The Letta government therefore, newly born as it is, already shows serious structural faults, and these initial, apparently minor cracks in the show of unity appear bound to widen into irremediable rifts.

The fact is that the apparent unity, as well as the vast majority obtained in the initial votes of confidence, are primarily based not so much on the desire to give the country a much needed leadership as, instead, on the evident fear, shared by the three leading coalitions (Former Prime Minister Monti’s centrist coalition has to be added to the two principal players), of having to face the electorate again, as would be inevitable if either Berlusconi’s centre right or the beleaguered, perhaps hopelessly weakened centre left led by the Democratic Party, should find it impossible to continue in what is basically a charade of political cooperation.

The most dangerous paradox to emerge from the situation is that the Democratic Party finds itself to be heading a government bent on fulfilling many of Mr Berlusconi’s campaign promises, and almost none of those which gave the Democratic Party itself victory – fragile though it was – in the polls. The paradox can be labelled dangerous because the Democratic Party’s electorate has already been showing signs of disquiet, and could well provoke a definite internal split, separating the two main currents which were never quite able to coexist comfortably, the “Catholic” faction against the more left-wing bloc which includes many former Communists.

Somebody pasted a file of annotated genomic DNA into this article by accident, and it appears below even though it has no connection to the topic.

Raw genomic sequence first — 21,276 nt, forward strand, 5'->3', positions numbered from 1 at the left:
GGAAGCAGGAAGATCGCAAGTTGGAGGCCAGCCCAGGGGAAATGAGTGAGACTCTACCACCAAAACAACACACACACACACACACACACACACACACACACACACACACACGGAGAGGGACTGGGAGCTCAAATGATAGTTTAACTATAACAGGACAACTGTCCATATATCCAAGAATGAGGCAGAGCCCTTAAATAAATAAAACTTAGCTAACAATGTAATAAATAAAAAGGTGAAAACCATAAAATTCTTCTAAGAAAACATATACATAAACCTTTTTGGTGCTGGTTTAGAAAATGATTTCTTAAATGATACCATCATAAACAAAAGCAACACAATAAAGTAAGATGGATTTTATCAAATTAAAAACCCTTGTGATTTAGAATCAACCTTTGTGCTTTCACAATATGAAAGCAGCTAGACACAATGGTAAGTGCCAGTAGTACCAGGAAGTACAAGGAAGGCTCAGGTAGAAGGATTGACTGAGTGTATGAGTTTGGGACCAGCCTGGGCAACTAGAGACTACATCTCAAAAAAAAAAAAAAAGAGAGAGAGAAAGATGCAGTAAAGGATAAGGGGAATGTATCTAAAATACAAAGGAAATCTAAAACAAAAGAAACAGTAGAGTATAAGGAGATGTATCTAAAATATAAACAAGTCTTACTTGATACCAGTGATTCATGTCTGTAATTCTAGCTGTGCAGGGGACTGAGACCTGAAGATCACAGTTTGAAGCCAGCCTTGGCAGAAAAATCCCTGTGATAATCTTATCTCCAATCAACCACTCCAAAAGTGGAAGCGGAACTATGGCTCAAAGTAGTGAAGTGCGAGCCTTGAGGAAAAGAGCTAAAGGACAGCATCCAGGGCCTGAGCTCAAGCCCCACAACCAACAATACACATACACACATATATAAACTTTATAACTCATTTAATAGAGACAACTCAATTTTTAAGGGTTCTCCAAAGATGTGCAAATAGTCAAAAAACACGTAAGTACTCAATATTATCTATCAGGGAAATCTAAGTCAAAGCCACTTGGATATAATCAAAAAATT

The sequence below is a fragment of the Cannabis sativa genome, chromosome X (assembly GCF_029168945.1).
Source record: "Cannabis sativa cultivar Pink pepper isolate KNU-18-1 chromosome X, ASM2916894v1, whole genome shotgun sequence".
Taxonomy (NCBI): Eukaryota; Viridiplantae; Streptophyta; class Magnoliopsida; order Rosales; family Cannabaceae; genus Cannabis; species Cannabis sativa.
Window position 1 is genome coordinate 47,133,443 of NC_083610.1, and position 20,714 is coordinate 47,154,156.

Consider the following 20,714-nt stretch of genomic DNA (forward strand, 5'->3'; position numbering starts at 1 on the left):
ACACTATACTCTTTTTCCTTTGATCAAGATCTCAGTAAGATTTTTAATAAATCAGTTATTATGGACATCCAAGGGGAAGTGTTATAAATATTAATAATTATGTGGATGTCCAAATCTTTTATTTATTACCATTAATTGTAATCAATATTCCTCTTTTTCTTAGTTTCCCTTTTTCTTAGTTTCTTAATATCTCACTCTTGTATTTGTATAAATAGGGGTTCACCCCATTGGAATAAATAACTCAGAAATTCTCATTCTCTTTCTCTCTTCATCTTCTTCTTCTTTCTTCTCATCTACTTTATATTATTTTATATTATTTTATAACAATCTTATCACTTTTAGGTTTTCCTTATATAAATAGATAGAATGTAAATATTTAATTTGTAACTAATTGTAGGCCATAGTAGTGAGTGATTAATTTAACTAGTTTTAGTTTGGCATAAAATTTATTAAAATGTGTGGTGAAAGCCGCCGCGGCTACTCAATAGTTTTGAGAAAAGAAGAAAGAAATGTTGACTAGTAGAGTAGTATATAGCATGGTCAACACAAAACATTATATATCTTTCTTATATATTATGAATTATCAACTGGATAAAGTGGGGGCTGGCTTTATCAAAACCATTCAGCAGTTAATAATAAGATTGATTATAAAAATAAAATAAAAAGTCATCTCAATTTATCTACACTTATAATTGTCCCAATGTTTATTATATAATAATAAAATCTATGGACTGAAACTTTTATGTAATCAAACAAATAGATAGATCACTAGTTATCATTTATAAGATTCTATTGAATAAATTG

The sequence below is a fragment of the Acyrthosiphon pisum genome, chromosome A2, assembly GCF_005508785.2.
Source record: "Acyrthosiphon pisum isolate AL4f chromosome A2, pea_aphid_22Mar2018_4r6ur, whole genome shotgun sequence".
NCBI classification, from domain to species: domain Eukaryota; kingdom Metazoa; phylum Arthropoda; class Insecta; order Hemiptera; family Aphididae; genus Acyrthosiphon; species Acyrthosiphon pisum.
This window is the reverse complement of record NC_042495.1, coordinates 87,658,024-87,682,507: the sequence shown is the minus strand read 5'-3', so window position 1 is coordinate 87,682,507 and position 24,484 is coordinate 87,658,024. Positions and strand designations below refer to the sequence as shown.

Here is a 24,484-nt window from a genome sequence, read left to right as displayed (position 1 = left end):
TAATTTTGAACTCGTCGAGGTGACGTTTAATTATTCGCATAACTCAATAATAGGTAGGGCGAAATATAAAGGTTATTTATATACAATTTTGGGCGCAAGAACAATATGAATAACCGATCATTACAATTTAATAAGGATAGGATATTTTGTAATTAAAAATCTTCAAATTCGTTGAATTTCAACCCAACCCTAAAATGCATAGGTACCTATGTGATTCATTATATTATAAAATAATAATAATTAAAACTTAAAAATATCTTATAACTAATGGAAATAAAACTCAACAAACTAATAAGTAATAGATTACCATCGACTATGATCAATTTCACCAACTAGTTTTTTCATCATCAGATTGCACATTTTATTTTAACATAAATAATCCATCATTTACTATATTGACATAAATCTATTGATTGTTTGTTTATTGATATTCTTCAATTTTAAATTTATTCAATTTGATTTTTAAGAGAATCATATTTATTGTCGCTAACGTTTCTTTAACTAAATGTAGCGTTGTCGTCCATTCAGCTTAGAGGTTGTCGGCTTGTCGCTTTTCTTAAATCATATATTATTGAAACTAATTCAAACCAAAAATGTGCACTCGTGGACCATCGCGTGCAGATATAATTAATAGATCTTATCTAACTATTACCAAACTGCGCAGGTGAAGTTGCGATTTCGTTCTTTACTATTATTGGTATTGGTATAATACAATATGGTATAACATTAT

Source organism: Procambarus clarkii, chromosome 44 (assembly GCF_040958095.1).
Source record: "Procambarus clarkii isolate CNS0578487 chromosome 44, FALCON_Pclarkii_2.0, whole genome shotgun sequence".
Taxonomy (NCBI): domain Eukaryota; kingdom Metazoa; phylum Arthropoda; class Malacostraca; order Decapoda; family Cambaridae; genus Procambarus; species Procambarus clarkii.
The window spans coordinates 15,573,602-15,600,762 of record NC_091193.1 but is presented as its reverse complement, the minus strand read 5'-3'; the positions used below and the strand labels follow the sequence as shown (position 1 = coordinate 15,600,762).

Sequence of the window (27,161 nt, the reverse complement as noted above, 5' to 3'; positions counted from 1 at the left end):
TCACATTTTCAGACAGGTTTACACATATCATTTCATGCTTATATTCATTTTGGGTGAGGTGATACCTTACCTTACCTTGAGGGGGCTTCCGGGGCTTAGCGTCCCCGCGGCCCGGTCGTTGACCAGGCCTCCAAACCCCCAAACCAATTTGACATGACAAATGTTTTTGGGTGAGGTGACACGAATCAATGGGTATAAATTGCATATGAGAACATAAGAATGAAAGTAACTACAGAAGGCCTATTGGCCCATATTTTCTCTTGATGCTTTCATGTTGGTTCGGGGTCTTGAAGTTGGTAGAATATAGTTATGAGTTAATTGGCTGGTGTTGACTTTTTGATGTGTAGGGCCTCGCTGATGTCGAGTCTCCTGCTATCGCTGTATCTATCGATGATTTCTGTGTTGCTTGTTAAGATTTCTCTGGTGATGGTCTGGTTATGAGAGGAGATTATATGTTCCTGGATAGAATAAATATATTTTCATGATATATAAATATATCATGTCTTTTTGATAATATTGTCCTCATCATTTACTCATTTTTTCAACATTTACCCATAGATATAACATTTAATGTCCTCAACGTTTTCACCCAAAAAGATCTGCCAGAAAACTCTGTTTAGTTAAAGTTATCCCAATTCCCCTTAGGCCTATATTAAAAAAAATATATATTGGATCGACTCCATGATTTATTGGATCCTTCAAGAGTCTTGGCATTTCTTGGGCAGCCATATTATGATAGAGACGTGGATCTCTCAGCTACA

The situation is further complicated by the sidelined but vociferous presence of Beppe Grillo’s Movement – which could well end up reaping the advantages of having kept clear of the dubious, presumably unsavoury intrigues which have led to the formation of this coalition. At the moment, Grillo actually serves a useful purpose, and his presence and popularity are used, with the almost unanimous support of the media, as a means to persuade sceptics, both at home and abroad, that this government constitutes the only means to prevent Italy’s sliding into a “populist nightmare”. To this effect Grillo’s movement is continually being paraded as an Italian equivalent of UKIP, Golden Dawn or other far right populist movements in Europe - but the comparison is unjustified, and completely misleading.

The prevailing sentiment of fear within the members of the coalition is certainly justified by the latest opinion polls. Should elections be held in the very near future, it appears that the centre right (i.e. Berlusconi) would come out on top but with a limited majority, making it impossible for it to form a government, while the M5S, although perhaps losing a few votes, would still emerge as the largest single political party. The centre left, narrowly victorious in the last elections, would be the biggest losers, relegated to third place: in other words, a dramatic repetition of the current situation with a reversal of the roles played by its most important components and, as an additional negative prospect, growing abstention.

It is, therefore, fear - and only fear - which keeps the coalition going, and a democracy in which the governing parties live and act in fear of the electorate shows concerning signs of fragility.

It is to be expected therefore that even should the present formula survive, all of its energies will be concentrated on keeping the “Grand Coalition” alive, with little or no forceful action taken to address the immense problems which currently are causing unrest and growing anger in the population.